Writer Diane Ackermann called the sense of smell “the dumb sense” because it resists description but artists and writers remain curious about olfaction and its often mysterious contributions to our understanding. Scents are powerful evokers of memories. Authors Catherine Jagoe and Judith Woodburn explore the relationship between olfaction and grief. Using individually crafted scent strips, they will guide participants through a series of exercises that explore our sense of loss both in human relationships and in a natural world facing grave peril.
This workshop is presented free; goodwill donations are accepted. To register and save a place in the workshop, please call 920-868-1457 or email firstname.lastname@example.org. The workshop will be held in the Education Room at Scandia Village. This session is especially recommended for those coping with grief and with Alzheimer’s disease.
Catherine Jagoe is a poet, essayist and translator living in Madison, WI. She was born in Britain and has a PhD in Spanish Literature from the University of Cambridge. Her book Bloodroot won the Settlement House American Poetry Prize, the Council of Wisconsin Writers’ Edna Meudt Award, and an Outstanding Work of Poetry award from the Wisconsin Library Association. She is also the author of three poetry chapbooks.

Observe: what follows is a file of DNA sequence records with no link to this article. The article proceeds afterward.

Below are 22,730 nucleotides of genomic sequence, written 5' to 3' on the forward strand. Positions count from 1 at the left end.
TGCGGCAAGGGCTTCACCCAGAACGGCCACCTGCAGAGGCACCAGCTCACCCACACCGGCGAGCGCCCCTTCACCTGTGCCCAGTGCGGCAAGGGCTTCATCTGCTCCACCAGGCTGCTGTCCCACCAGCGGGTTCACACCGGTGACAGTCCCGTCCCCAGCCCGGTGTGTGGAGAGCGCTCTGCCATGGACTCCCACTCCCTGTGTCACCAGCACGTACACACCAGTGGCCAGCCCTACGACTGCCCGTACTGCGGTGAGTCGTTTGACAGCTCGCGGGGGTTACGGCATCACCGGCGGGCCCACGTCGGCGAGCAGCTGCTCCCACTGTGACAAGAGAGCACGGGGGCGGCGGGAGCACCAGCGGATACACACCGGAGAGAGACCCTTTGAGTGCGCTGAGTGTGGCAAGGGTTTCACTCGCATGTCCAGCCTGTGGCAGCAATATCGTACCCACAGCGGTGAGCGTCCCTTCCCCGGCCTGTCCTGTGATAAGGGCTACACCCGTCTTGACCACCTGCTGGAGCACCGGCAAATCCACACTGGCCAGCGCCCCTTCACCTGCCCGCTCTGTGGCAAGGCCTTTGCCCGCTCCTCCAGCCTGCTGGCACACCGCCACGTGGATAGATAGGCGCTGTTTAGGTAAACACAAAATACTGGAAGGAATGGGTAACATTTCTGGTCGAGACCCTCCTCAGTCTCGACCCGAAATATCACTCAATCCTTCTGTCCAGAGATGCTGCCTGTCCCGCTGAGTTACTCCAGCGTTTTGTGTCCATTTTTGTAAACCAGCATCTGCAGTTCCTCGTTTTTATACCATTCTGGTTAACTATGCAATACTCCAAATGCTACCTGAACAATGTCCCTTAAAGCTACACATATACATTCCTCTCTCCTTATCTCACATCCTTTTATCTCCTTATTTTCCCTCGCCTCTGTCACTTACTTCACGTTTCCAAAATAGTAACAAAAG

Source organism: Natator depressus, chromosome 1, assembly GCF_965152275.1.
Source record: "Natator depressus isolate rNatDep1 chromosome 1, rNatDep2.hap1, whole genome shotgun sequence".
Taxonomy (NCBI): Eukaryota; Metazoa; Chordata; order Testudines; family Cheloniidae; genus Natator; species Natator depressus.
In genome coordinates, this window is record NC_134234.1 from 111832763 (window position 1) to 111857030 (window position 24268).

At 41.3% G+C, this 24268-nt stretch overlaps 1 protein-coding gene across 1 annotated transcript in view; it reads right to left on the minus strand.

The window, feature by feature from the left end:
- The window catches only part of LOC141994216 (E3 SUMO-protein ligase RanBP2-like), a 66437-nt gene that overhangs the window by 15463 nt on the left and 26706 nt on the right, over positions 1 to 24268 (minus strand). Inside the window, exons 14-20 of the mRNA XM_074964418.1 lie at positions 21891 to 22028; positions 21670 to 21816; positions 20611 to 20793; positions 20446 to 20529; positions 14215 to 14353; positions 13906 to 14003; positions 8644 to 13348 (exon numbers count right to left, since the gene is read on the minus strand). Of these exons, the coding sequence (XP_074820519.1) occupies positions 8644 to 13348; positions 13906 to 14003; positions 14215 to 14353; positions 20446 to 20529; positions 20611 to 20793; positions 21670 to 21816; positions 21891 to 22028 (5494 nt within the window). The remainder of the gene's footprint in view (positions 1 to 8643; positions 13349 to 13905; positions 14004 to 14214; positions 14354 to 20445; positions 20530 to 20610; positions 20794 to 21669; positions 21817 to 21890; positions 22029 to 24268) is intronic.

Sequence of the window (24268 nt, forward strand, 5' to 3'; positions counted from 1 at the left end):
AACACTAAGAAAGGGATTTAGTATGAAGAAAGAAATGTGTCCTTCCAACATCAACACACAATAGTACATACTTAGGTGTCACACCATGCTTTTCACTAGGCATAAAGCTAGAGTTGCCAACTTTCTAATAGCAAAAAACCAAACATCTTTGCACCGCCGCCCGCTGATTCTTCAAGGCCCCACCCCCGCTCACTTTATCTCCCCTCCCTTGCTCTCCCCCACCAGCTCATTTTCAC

Judith Woodburn is the author of six non-fiction books for children on the environment, mental health, and other subjects. Her essays and articles have appeared in many journalistic and literary venues for both adults and children, including The New York Times, Wisconsin People and Ideas, Milwaukee Magazine, and Mademoiselle. She was a Wisconsin Arts Board Individual Artist Program Literary Fellow and has led writing workshops at Milwaukee Institute of Art and Design, Marquette University, and Woodland Pattern Literary Arts Center.